What did you like about this event, and what do you think could be better for the next time? Leave your feedback to help the organizers know what you liked, and what could be improved on.


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Following up here (as I can't edit comments). I was able to follow up with the Joomla representatives after the conference and they assure me their comments were intended to be a lighthearted joke of which I only heard a part. We've had some great conversations since then, and I'm confident there was no hostility intended.

Overall, this was a fantastic community event, and I'm glad we had the chance to follow up!

Overall fantastic conference.

Great venue, new announcements and in-depth technical talks. A real credit to the organisers.

Not sure but I think I may have been the only Brit attendee (aside from one of the speakers).

Las Vegas made the conference very attractive to an overseas visitor like me.

TL;DR: Excellent, well-organized event ruined by the venue.

Overall, ZendCon itself was a great show, but I found the overall experience lacking. Talks covered a broad selection of topics and skill levels; facilities were well laid out (with one exception: Studio rooms were isolated well away from the main venue and signage to them was poor); the provided lunch and supper each day was very good; despite a few hiccups the wifi was very good. I did sorely miss the uncon and hackathon events, though, and really hope it was a one-time omission and not the new normal. In the breaks between sessions the coffee kept running out so I found it hard to get any, and I didn't see any options other than cola and coffee.

Moving past the event itself to the overall experience, the Hard Rock Hotel was a terrible venue for a developer conference. To me, the mingling and chatting before/after/between sessions is just as important as the sessions themselves. I don't live in a major city with a vibrant PHP community so conferences are my opportunity to meet other developers, exchange ideas, put faces to the names from IRC. I felt that this venue was openly hostile to that. The small number of attendees relative to the whole population of people at that hotel made it difficult to even find people to meet. The central bar area was noisy, smoky and those with laptops out were regularly hassled by casino staff. I couldn't image a venue much worse or more exclusionary than HRH for the social aspect of the conference.

Anonymous at 15:31 on 23 Oct 2015

This was my first time at Zendcon and I loved it. I do agree that there might have been one too many things going on, a bit too many talks to pick from. That may have been part of the reason a few of the talks had such poor attendance?

I loved that it was in Vegas, and I hope it's Vegas again next year. I'll be there no matter where it is :)

I had a blast speaking at Zendcon this year. I thought the event was well run and enjoyable, a far departure from the bad old days of S&S Media. I didn't have the opportunity to stay until the closing session, so I'm not sure if there is/was an official survey, so here's my feedback:

- Need someplace for people to gather and hack on things (laptop friendly lobby?)
- If thought it was fun to have the event in Vegas, but if you put me on the spot and asked me should it be in Vegas next year, I'd have to say no. I do enjoy attending tech conferences and having fun in the local area, but the hotel like an unavoidable distraction.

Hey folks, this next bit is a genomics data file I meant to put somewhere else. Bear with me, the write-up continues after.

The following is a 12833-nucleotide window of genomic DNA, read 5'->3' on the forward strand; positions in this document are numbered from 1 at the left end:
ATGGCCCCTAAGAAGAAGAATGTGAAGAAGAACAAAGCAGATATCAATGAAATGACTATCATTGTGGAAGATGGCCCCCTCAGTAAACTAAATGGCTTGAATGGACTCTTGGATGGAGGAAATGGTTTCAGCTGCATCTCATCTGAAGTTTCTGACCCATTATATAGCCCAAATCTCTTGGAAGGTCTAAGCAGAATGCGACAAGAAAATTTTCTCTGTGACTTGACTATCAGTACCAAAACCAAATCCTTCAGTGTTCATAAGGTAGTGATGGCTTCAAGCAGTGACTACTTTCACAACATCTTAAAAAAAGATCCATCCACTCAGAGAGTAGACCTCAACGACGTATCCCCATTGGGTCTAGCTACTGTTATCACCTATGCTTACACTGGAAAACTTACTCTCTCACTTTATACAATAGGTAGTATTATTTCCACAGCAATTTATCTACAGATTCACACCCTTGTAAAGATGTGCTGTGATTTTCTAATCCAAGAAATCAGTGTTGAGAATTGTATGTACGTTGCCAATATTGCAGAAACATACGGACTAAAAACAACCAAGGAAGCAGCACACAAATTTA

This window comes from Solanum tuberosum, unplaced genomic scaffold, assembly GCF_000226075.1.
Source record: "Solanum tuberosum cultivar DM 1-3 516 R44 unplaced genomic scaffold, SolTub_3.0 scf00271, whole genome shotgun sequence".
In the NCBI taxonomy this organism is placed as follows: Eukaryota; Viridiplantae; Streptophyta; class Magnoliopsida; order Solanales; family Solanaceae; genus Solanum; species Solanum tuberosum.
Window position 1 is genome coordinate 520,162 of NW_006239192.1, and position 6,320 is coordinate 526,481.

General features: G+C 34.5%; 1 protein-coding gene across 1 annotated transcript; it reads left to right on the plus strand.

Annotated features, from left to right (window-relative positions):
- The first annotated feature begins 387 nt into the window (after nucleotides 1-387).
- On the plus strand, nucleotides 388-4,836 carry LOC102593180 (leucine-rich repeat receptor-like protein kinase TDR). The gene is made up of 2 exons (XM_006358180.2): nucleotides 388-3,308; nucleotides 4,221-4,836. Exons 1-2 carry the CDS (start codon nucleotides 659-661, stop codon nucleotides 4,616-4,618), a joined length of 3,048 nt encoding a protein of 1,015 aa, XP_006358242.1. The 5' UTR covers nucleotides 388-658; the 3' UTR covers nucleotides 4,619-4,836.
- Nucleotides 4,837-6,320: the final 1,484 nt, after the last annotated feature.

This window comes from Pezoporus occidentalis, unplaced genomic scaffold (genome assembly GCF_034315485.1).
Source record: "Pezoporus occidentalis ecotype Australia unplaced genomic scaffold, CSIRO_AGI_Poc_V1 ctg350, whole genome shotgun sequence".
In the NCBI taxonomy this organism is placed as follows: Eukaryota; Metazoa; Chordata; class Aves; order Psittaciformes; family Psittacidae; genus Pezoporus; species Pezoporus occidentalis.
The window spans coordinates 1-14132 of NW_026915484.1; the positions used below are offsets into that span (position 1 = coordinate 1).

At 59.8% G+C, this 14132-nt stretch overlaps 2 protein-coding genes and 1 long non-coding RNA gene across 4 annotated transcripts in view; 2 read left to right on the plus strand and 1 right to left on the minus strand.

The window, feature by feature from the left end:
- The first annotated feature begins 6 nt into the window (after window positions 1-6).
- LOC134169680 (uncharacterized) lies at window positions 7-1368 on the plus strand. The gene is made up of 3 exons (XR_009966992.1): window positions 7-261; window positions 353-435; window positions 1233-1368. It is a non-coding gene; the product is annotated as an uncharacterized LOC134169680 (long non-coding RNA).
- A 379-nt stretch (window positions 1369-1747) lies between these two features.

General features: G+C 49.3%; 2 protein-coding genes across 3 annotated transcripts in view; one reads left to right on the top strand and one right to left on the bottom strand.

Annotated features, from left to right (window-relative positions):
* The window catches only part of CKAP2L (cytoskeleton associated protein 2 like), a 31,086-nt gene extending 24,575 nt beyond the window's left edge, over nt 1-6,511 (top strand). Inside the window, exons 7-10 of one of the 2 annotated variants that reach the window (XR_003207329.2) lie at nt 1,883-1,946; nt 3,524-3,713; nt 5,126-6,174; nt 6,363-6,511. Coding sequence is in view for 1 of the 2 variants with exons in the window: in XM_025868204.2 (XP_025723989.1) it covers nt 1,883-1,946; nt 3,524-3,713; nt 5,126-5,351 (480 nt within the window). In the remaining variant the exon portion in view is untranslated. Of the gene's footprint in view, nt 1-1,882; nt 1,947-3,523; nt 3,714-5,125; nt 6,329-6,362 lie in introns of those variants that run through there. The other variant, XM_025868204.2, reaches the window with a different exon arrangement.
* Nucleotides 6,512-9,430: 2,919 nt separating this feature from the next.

- Ethernet at the podiums for tutorials was a lifesaver and a fantastic idea (especially for mine)
- I missed the uncon
- Power strips were abundant, you guys nailed that. Wifi was decent to good after some initial hiccups

Overall, excellent work by everyone involved, looking forward to the next one.

Fantastic show was put on here. I think there were actually *too many* tracks, it made it difficult to pick (too much choice can be bad).

There was also not really a place to sit & chat / relax / do coding / work etc. apart from the central bar, which was smokey (plus I heard you're not allowed laptops out in the casino, which makes it quite incompatible with PHP developers!). I'd like to have seen a breakout room, which meant either going back up to room, or wondering.

Overall these are minor problems, and I really enjoyed my first ZendCon, and the opportunity to meet with US folk that I've been unable to meet up with so far.

Adam and the team at Zend did a really good job, a very impressive conference with lots of bells and whistles. Thanks & maybe see y'all next year :)

The breadth of knowledge here was fantastic.

However, there were some items of critical feedback that need to be bubbled up:

- Having a conference in a smoking venue is hostile to anyone with allergies/asthma/sensitivity to smoke
- Some of the talks seemed to duplicate one another, making it difficult to know where to go
- Talks specifically geared towards one platform or another weren't clearly marked (a small tag on the placard outside the room wasn't enough)
- Attendee badges included a QR code with contact info that contained potentially sensitive personal information (home addresses)
- A lack of day-of communication when keynotes ran long led to confusing scheduling delays
- No facilitators in break-out rooms made it difficult to keep track of equipment or start/stop times (due to keynotes running over)
- Some vendors (i.e. Joomla) were actively and openly hostile to other platforms in the community (i.e. specifically targeting WordPress with unfounded negative comments), which is unacceptable at a community event and even more so when done by a vendor at their event booth!